Austin ISDprovidesmeals on extended spring break Austin ISD students will not return to class until April 6 at the earliest after district Superintendent Paul Cruz announced plans to cancel classes through April 3 at a news conference March 16. After AISD closed its schools March 13 following the rst two positive tests within Travis County of the coronavirus, district ocials announced that AISD would be preparing lunch at 14 dierent sites for children under 19 years of age. AISD ocials in an email sent to Community Impact Newspaper stated the district will continue to prepare and distribute meals for children under 19 years of age while school is closed. Beginning March 23, curbside meals were also provided for children. Meals will be available for pickup from noon-1:30 p.m. Monday-Friday. For a list of locations, visit www.austinisd.org/student-health/coronavirus/meals. BY NICHOLAS CICALE AND IAIN OLDMAN HEB adjusts hours, sets limits on some purchases Retailers throughout the Austin area saw low stocks of nonperishable foods, sanitation supplies and toilet paper as well as long lines in mid-March. As customers stock- piled items due to fears over the spread of the coronavirus, government leaders said panicked hoarding is unneces- sary and people should buy only what they need. “We have a problem that is born out of panic, not out of a health care situation, where people are panicking and thinking they need to go to the store to buy water and toilet paper and things like that. They don’t need to be buying in mass quantities at this time,” Gov. Greg Abbott said in a media conference on March 16. “There’s abso- lutely no need to hoard or stockpile supplies.” In a March 13 announcement, HEB said stores will be restocking shelves as they run low. “HEB has been preparing for coronavirus for several months and we are in a strong position to keep replenish- ing our shelves,” HEB said a news release. “Customers should not panic; we have the ability to restock shelves and encourage our customers to remain calm. HEB partners are ready to help Texas slow the spread.” The state grocery chain adjusted its hours March 14 to allow for restocking and replenishment of goods overnight when stores are closed. Since March 15, stores have been BY OLIVIA ALDRIDGE AND JOE WARNER Austin ISD announced March 16 its decision to extend spring break through at least April 3. NICHOLAS CICALECOMMUNITY IMPACT NEWSPAPER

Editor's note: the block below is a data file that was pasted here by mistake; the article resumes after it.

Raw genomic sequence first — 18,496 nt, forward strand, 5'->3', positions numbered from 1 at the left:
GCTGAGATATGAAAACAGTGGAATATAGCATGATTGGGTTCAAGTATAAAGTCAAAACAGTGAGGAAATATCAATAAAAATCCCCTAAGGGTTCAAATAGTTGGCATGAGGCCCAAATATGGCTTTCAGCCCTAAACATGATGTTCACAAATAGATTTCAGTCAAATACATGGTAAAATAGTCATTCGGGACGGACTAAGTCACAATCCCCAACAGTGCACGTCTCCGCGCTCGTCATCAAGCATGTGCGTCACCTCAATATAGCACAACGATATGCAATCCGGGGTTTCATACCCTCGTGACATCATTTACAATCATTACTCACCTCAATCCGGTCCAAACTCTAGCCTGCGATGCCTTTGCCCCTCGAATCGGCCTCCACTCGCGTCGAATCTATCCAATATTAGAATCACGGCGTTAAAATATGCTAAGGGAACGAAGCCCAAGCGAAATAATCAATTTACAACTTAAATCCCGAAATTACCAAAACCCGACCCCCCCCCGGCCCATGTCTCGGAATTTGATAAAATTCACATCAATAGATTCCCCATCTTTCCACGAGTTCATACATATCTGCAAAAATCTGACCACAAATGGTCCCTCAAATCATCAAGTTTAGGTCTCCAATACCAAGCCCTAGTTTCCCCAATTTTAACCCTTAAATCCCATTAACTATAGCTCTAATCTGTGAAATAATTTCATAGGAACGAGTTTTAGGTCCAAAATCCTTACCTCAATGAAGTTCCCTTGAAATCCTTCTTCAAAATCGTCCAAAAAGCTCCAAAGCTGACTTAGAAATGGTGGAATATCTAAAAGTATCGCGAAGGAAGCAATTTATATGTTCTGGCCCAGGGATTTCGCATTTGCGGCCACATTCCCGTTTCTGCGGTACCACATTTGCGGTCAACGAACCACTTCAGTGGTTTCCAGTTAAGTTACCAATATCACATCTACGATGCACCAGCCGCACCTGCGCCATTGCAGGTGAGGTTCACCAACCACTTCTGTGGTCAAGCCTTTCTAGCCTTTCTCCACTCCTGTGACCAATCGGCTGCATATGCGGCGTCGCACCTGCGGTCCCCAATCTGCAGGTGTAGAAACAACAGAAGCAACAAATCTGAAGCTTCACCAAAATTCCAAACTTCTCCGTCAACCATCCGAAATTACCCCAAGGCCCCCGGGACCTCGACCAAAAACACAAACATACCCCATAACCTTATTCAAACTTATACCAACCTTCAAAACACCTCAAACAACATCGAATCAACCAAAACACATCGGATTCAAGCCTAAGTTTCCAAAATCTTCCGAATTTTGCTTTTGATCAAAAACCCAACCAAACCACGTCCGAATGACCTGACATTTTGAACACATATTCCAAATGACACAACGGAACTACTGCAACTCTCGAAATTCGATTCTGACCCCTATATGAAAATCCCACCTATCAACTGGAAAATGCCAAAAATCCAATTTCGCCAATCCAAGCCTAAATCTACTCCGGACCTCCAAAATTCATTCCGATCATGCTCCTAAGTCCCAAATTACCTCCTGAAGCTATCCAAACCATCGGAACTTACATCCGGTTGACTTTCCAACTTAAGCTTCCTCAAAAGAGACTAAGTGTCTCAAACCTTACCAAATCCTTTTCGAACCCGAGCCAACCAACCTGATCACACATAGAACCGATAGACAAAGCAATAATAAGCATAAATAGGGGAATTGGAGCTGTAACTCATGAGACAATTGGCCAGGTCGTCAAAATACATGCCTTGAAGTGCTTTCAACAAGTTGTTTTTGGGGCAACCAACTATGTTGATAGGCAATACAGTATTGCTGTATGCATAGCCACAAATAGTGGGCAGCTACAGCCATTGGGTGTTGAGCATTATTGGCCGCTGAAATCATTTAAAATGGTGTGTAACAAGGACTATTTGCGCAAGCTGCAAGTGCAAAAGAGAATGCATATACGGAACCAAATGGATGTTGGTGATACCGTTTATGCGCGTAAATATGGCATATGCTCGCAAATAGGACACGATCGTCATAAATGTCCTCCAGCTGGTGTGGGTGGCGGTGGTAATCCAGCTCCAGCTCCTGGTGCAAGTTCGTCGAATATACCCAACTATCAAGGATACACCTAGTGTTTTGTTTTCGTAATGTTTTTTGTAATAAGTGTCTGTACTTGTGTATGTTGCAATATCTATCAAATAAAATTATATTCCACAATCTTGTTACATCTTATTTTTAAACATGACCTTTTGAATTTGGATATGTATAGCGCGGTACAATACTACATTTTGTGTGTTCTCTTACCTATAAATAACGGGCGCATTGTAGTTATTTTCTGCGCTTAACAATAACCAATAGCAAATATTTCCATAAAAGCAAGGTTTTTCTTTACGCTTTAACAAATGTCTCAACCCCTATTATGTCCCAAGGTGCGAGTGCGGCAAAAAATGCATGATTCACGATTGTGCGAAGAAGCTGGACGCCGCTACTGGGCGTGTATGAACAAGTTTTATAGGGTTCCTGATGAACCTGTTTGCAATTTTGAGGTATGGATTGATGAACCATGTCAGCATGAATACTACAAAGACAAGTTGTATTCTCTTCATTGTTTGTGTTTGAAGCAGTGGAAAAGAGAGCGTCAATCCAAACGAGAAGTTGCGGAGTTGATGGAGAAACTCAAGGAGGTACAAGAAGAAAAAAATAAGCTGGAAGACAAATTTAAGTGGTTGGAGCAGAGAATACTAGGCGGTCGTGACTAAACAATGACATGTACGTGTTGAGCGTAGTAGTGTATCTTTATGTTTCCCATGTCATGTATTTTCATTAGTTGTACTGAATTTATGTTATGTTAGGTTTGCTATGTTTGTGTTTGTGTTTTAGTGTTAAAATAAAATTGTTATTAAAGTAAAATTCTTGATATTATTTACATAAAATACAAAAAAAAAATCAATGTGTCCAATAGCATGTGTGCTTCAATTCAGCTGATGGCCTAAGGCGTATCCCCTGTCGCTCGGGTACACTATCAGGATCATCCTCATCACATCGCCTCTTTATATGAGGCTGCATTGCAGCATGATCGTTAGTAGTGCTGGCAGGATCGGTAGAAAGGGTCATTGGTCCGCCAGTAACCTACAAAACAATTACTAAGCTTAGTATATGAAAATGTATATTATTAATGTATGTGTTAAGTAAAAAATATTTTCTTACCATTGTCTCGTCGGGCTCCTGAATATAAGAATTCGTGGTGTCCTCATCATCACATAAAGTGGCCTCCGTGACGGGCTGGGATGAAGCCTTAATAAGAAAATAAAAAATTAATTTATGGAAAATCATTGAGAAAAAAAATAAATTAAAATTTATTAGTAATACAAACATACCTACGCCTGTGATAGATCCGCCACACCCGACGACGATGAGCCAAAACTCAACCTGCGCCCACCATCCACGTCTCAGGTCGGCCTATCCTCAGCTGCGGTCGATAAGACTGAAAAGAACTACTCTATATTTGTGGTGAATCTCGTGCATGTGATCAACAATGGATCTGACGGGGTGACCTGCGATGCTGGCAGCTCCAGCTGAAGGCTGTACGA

The following is a noncomprehensive list of product restrictions H-E-B instituted March 15. PURCHASE LIMITS

FOOD

4 units: chicken, ground beef, pasta, rice 2 units: milk, eggs 8 units: canned soup, beans and meat GENERALMERCHANDISE

2 units: toilet paper, baby diapers, baby wipes, hand soap, hand sanitizer 4 units: disinfecting and antibacterial sprays/wipes, paper towels

SOURCE: HEBCOMMUNITY IMPACT NEWSPAPER

opening at 8 a.m. and closing at 8 p.m. The store also instituted limited purchases on certain items to maintain its supply chain. Some smaller markets and convenience stores have felt the strain of panic-buying as well. A representative from Market at Jester, a small store in the Northwest Hills area of Austin, said the store had been sold out of toilet paper and cleaning supplies for at least two days, and he had seen panic-buying of canned food as well. There was not an estimate for when Market at Jester would be restocked.

Bars, restaurants forced to close all dine-in areas

On March 17, Austin Mayor Steve Adler and acting Travis County Judge Sarah Eckhardt ordered all restaurants and bars to shut down dine-in service and prohibited gatherings of more than 10 people until at least May 1. Restaurants can still do takeout and delivery, and can also deliver alcohol with food after Gov. Greg Abbott signed a waiver on March 18. The move further implements social distancing—a technique that experts and ocials say is necessary to mitigate the spread of the coronavirus—but leaves people such as Taco Flats owner Simon Madera BY CHRISTOPHER NEELY

with few options.

“There is no strategy, there is no choice; I’m worried about my sta,” Madera said. Madera said he will have to lay o “30 to 40” of his 58 employees. El Chile Group, which runs local restaurants El Alma, El Chile, El Chilito and Yuyo, shut down all of its dine-in services March 16 but is still operating its window service at El Chilito. Owner Carlos Rivero said the move was to protect the health and safety of its customers and 150 employees. “These are unprec- edented times for us. Nothing has come close to this,” Rivero said.

13

CENTRAL AUSTIN EDITION • MARCH 2020

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Renderings, maps, plans, elevations, photography and the like are artist illustrations only, may not accurately represent the actual condition of the featured element. Grove Commercial Plans are subject to change at any time without notice, based on a variety of different factors including market conditions. © MileStone Community Builders, LLC. All rights reserved.

14